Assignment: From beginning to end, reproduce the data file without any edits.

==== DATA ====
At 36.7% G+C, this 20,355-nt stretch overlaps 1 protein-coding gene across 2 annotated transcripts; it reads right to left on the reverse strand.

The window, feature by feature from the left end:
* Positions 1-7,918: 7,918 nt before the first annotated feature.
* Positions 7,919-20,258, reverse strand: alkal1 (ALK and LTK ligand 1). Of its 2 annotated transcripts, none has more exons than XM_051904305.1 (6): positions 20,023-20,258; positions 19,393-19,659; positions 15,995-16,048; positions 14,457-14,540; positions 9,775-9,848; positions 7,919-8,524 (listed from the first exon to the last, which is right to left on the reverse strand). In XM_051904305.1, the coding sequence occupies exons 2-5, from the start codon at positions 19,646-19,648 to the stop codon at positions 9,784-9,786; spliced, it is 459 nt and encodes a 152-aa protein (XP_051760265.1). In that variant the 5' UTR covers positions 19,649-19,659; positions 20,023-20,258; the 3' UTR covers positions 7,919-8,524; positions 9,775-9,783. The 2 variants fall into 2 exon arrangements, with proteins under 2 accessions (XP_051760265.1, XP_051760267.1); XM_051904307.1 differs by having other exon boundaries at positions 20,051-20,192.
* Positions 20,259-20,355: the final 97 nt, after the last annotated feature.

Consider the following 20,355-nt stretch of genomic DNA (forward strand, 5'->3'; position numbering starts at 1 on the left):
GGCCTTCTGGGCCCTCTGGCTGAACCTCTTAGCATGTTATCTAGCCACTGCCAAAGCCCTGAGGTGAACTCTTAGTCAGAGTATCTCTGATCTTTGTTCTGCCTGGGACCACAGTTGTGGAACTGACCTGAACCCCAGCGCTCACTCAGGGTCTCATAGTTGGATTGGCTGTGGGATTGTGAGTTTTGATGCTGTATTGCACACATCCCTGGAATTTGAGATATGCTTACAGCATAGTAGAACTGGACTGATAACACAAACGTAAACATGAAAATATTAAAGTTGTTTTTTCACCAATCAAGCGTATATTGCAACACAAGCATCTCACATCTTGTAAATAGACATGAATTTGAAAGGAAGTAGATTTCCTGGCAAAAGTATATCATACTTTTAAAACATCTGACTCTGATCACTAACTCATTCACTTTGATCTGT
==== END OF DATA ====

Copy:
At 36.7% G+C, this 20,355-nt stretch overlaps 1 protein-coding gene across 2 annotated transcripts; it reads right to left on the reverse strand.

The window, feature by feature from the left end:
* Positions 1-7,918: 7,918 nt before the first annotated feature.
* Positions 7,919-20,258, reverse strand: alkal1 (ALK and LTK ligand 1). Of its 2 annotated transcripts, none has more exons than XM_051904305.1 (6): positions 20,023-20,258; positions 19,393-19,659; positions 15,995-16,048; positions 14,457-14,540; positions 9,775-9,848; positions 7,919-8,524 (listed from the first exon to the last, which is right to left on the reverse strand). In XM_051904305.1, the coding sequence occupies exons 2-5, from the start codon at positions 19,646-19,648 to the stop codon at positions 9,784-9,786; spliced, it is 459 nt and encodes a 152-aa protein (XP_051760265.1). In that variant the 5' UTR covers positions 19,649-19,659; positions 20,023-20,258; the 3' UTR covers positions 7,919-8,524; positions 9,775-9,783. The 2 variants fall into 2 exon arrangements, with proteins under 2 accessions (XP_051760265.1, XP_051760267.1); XM_051904307.1 differs by having other exon boundaries at positions 20,051-20,192.
* Positions 20,259-20,355: the final 97 nt, after the last annotated feature.

Consider the following 20,355-nt stretch of genomic DNA (forward strand, 5'->3'; position numbering starts at 1 on the left):
GGCCTTCTGGGCCCTCTGGCTGAACCTCTTAGCATGTTATCTAGCCACTGCCAAAGCCCTGAGGTGAACTCTTAGTCAGAGTATCTCTGATCTTTGTTCTGCCTGGGACCACAGTTGTGGAACTGACCTGAACCCCAGCGCTCACTCAGGGTCTCATAGTTGGATTGGCTGTGGGATTGTGAGTTTTGATGCTGTATTGCACACATCCCTGGAATTTGAGATATGCTTACAGCATAGTAGAACTGGACTGATAACACAAACGTAAACATGAAAATATTAAAGTTGTTTTTTCACCAATCAAGCGTATATTGCAACACAAGCATCTCACATCTTGTAAATAGACATGAATTTGAAAGGAAGTAGATTTCCTGGCAAAAGTATATCATACTTTTAAAACATCTGACTCTGATCACTAACTCATTCACTTTGATCTGT